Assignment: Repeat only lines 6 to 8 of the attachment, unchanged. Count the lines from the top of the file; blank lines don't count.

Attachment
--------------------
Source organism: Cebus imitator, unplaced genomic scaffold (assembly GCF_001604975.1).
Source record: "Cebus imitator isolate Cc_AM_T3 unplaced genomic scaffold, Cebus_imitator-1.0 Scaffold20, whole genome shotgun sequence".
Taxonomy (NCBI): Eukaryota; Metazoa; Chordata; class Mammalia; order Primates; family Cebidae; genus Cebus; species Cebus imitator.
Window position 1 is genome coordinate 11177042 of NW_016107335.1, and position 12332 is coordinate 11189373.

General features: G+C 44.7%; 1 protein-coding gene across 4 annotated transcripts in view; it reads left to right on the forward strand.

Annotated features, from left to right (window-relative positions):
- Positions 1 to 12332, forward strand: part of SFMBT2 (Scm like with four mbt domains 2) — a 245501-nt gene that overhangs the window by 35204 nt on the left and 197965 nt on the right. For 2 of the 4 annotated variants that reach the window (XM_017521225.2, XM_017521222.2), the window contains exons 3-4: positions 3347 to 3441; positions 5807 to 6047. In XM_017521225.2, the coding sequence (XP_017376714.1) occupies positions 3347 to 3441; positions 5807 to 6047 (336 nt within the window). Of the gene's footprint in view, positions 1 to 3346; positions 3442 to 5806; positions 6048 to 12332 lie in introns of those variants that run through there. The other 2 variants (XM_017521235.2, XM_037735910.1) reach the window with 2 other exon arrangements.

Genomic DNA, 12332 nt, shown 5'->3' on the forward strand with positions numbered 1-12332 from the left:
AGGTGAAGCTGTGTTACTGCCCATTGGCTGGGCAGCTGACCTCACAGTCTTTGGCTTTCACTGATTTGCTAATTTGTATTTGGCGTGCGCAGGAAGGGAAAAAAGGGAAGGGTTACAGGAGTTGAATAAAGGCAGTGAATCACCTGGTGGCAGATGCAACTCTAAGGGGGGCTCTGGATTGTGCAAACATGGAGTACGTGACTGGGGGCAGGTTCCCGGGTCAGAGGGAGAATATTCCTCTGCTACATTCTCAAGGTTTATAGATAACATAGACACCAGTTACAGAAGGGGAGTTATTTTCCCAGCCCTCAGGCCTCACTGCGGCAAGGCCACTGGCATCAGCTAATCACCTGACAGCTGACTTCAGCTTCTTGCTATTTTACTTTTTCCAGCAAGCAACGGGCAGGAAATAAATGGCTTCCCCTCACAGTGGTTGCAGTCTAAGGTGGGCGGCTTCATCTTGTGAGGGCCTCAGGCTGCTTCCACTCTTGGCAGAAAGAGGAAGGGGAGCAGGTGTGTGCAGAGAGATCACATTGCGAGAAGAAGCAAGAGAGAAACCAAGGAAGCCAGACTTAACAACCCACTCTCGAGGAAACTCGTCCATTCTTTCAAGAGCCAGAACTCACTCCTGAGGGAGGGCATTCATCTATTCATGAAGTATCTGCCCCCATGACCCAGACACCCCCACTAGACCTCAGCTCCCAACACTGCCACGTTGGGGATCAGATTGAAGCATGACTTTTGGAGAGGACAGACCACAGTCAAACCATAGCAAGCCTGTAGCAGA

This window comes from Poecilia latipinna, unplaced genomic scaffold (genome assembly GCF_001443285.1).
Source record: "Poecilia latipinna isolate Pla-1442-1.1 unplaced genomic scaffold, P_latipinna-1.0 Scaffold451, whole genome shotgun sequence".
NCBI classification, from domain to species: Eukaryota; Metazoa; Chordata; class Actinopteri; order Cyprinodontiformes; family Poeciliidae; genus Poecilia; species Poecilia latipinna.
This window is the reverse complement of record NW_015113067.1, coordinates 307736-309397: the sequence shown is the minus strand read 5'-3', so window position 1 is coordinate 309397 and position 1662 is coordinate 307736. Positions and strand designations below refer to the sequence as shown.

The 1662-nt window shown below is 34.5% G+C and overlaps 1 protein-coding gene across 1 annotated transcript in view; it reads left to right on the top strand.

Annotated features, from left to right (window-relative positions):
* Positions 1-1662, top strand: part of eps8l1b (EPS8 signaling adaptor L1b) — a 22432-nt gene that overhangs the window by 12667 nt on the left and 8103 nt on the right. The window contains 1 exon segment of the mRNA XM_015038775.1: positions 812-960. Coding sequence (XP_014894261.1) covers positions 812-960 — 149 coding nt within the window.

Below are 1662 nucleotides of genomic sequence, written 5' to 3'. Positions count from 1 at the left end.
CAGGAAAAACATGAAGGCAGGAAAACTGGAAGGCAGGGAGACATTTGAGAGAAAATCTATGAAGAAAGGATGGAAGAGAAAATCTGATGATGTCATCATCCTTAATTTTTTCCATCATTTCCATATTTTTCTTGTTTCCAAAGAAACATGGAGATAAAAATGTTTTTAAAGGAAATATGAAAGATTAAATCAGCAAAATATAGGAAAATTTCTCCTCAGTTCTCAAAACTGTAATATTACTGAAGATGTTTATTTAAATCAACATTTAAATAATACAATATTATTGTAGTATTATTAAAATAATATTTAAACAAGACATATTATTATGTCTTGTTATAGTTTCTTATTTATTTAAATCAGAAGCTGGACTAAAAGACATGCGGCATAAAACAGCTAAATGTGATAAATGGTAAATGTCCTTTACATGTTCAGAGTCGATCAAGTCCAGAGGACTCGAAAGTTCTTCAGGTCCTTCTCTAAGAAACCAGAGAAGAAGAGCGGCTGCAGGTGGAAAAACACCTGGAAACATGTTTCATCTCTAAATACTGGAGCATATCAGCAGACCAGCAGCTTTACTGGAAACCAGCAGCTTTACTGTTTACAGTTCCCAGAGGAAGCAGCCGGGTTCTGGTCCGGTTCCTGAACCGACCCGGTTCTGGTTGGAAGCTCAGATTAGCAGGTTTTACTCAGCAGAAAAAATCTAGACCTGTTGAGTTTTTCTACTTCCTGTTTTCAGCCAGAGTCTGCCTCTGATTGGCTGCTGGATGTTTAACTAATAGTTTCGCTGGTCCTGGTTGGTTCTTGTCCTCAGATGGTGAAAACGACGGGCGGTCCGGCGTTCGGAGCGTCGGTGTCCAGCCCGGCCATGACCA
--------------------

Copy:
Annotated features, from left to right (window-relative positions):
- Positions 1 to 12332, forward strand: part of SFMBT2 (Scm like with four mbt domains 2) — a 245501-nt gene that overhangs the window by 35204 nt on the left and 197965 nt on the right. For 2 of the 4 annotated variants that reach the window (XM_017521225.2, XM_017521222.2), the window contains exons 3-4: positions 3347 to 3441; positions 5807 to 6047. In XM_017521225.2, the coding sequence (XP_017376714.1) occupies positions 3347 to 3441; positions 5807 to 6047 (336 nt within the window). Of the gene's footprint in view, positions 1 to 3346; positions 3442 to 5806; positions 6048 to 12332 lie in introns of those variants that run through there. The other 2 variants (XM_017521235.2, XM_037735910.1) reach the window with 2 other exon arrangements.

Genomic DNA, 12332 nt, shown 5'->3' on the forward strand with positions numbered 1-12332 from the left: